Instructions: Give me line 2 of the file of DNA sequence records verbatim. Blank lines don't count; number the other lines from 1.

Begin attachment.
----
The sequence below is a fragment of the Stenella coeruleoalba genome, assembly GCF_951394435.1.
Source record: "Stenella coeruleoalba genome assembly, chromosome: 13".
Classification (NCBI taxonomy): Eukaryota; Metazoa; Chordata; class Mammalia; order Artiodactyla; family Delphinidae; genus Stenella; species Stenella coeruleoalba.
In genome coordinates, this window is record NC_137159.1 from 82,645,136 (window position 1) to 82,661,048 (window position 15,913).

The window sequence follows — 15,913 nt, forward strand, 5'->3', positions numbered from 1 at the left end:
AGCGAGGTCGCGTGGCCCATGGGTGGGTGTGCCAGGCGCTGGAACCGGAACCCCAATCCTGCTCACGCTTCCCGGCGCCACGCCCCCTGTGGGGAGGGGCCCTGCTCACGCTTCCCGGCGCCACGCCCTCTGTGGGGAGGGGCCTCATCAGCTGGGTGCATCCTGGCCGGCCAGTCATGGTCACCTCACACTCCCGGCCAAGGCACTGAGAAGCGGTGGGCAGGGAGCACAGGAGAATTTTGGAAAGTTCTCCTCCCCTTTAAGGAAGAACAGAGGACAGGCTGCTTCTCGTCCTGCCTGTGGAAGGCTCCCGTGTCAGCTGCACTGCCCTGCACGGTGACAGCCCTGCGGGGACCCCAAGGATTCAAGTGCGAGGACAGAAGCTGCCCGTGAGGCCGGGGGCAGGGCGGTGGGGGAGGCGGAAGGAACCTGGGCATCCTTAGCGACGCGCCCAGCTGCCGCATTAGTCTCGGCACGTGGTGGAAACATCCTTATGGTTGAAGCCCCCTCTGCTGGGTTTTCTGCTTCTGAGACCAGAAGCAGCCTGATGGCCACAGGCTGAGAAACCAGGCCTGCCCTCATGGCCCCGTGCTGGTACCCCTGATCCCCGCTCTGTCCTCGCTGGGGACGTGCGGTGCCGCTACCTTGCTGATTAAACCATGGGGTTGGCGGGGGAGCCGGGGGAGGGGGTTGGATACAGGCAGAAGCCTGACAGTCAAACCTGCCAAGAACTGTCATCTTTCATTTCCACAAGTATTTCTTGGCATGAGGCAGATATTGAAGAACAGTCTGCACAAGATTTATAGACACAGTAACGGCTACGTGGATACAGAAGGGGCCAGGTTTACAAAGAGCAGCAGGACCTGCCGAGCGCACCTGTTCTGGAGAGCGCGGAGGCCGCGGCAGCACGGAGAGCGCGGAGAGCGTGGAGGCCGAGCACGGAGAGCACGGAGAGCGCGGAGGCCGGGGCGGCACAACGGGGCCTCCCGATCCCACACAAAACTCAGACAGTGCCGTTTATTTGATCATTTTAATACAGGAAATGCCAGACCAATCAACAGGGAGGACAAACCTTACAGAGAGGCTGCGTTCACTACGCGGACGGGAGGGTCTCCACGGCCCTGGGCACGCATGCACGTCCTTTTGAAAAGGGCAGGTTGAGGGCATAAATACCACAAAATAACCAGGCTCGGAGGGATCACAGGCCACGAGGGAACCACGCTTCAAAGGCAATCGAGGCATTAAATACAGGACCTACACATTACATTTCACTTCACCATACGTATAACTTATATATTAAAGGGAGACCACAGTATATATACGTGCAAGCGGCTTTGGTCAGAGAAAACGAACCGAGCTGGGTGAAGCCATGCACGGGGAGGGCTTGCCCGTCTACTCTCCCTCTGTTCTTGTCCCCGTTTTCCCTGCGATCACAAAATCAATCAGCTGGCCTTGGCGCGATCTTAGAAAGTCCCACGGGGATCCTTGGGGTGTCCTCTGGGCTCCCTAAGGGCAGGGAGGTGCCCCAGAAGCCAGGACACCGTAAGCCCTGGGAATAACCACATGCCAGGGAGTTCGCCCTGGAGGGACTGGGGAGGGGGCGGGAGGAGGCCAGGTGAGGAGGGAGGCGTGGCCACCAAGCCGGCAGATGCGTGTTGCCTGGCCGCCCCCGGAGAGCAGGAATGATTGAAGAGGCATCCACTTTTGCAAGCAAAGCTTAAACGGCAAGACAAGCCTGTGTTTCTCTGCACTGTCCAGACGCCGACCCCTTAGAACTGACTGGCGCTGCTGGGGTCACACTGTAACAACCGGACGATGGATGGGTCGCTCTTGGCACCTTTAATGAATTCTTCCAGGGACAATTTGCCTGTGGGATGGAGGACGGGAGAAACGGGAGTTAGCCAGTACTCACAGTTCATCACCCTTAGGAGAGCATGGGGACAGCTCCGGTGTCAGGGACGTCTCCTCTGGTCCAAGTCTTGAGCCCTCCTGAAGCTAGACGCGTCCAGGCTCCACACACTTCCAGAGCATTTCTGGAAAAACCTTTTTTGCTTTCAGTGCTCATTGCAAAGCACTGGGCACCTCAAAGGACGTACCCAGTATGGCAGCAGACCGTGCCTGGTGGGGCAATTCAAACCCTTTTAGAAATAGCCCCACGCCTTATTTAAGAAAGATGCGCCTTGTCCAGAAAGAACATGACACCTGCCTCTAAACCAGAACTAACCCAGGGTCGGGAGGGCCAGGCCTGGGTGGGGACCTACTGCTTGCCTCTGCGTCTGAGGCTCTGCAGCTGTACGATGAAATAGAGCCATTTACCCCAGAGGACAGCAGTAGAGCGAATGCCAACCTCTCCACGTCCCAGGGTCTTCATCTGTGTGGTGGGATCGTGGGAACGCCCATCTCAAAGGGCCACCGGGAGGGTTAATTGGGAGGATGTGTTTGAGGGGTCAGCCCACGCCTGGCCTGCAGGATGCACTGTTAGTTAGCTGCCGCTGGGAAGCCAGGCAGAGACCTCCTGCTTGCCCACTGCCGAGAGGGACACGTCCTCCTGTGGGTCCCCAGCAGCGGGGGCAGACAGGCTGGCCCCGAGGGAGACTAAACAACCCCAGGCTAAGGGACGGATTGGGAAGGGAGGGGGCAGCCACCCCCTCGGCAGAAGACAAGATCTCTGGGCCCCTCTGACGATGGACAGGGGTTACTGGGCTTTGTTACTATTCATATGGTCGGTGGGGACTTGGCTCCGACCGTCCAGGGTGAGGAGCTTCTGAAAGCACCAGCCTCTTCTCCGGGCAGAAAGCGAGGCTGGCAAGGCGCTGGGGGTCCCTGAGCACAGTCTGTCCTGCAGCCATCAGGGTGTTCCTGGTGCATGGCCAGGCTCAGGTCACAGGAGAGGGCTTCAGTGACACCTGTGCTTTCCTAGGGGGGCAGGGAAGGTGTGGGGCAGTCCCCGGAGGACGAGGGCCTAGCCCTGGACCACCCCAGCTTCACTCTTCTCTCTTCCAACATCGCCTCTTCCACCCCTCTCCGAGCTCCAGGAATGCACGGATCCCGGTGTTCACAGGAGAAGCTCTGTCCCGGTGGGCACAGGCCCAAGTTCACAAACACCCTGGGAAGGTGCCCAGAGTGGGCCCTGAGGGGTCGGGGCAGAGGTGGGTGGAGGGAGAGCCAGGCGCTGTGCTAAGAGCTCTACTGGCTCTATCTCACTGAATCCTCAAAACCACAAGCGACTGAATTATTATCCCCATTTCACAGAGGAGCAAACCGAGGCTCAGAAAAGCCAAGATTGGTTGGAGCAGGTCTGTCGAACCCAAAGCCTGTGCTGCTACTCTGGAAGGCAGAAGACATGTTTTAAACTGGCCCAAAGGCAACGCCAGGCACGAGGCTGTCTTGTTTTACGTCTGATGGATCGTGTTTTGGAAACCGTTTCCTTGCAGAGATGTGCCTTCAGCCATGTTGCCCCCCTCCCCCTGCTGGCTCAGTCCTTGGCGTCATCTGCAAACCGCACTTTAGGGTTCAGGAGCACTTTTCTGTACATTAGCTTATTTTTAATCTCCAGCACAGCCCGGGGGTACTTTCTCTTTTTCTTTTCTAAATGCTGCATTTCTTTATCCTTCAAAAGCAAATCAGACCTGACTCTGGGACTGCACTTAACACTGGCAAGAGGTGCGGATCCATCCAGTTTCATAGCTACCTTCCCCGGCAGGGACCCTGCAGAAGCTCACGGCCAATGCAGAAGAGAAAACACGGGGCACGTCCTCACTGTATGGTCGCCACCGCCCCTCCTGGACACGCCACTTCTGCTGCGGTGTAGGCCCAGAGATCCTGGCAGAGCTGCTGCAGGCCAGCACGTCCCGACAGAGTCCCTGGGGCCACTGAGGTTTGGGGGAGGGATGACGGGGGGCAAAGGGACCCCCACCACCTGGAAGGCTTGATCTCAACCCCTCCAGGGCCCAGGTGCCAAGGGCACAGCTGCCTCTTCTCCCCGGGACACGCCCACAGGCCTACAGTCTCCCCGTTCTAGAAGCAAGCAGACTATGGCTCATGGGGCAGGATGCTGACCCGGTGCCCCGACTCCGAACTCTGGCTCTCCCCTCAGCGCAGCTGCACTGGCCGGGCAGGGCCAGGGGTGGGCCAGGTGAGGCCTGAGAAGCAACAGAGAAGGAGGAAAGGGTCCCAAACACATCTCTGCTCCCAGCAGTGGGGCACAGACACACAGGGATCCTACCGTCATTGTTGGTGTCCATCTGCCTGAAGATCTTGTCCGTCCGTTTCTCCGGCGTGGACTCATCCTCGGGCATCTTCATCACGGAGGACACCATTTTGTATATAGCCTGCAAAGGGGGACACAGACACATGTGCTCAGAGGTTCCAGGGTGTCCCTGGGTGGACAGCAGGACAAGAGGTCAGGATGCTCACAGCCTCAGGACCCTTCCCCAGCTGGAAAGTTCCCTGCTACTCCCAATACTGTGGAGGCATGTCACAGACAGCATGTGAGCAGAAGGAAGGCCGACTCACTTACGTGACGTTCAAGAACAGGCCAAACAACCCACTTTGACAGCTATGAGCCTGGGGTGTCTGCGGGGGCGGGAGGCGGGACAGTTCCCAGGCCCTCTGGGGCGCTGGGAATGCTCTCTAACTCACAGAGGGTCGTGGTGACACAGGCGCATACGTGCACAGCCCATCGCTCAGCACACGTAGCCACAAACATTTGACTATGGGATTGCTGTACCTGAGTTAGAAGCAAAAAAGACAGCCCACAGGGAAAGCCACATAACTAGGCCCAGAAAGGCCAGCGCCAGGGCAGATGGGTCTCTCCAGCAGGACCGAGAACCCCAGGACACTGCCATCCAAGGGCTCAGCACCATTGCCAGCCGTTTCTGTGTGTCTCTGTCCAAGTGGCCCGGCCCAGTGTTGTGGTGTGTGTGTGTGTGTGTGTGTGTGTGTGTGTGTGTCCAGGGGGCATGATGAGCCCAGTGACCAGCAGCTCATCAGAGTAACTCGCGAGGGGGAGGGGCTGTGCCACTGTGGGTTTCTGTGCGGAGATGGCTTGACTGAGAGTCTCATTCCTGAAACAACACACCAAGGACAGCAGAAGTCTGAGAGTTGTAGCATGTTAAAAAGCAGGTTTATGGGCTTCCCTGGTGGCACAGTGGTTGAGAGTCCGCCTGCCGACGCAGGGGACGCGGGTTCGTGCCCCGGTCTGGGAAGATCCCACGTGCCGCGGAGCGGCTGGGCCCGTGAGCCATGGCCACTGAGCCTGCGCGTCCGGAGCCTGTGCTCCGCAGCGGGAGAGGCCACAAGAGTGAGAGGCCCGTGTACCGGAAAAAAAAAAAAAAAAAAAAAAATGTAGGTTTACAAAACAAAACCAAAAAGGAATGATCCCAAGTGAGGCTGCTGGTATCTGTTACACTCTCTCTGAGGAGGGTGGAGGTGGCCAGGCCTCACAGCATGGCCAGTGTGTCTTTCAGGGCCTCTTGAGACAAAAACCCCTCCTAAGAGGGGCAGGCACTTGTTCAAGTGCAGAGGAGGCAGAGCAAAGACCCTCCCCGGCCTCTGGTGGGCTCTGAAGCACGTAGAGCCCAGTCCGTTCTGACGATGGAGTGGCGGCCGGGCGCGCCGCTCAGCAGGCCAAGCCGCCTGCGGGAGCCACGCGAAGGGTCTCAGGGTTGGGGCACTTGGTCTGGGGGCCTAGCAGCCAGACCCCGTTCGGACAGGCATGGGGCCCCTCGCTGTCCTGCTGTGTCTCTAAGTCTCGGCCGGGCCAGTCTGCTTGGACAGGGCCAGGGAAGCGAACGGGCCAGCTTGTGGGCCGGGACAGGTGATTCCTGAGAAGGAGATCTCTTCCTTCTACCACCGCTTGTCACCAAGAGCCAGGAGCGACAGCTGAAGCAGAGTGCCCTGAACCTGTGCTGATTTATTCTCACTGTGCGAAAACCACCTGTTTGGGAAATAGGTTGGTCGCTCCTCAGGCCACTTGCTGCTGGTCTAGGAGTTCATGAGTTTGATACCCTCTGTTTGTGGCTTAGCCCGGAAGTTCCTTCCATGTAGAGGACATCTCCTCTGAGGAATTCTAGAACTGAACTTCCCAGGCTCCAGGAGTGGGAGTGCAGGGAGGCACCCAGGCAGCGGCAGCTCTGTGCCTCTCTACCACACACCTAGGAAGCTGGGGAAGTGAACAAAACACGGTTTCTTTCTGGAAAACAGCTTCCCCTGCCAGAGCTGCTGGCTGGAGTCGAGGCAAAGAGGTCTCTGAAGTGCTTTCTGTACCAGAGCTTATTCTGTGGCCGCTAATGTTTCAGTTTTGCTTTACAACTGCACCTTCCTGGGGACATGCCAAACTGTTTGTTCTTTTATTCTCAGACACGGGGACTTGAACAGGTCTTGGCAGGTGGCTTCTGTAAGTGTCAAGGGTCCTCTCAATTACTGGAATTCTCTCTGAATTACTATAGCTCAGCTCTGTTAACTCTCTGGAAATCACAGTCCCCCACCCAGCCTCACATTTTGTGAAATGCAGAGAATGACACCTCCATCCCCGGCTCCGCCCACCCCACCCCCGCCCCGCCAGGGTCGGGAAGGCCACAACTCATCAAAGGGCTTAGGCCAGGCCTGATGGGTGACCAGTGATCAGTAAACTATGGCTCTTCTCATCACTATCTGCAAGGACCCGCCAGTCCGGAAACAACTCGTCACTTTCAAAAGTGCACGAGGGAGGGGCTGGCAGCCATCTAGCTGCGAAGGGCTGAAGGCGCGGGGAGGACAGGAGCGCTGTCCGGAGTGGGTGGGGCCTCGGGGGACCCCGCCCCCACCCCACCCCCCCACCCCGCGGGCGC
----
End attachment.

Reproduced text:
Source record: "Stenella coeruleoalba genome assembly, chromosome: 13".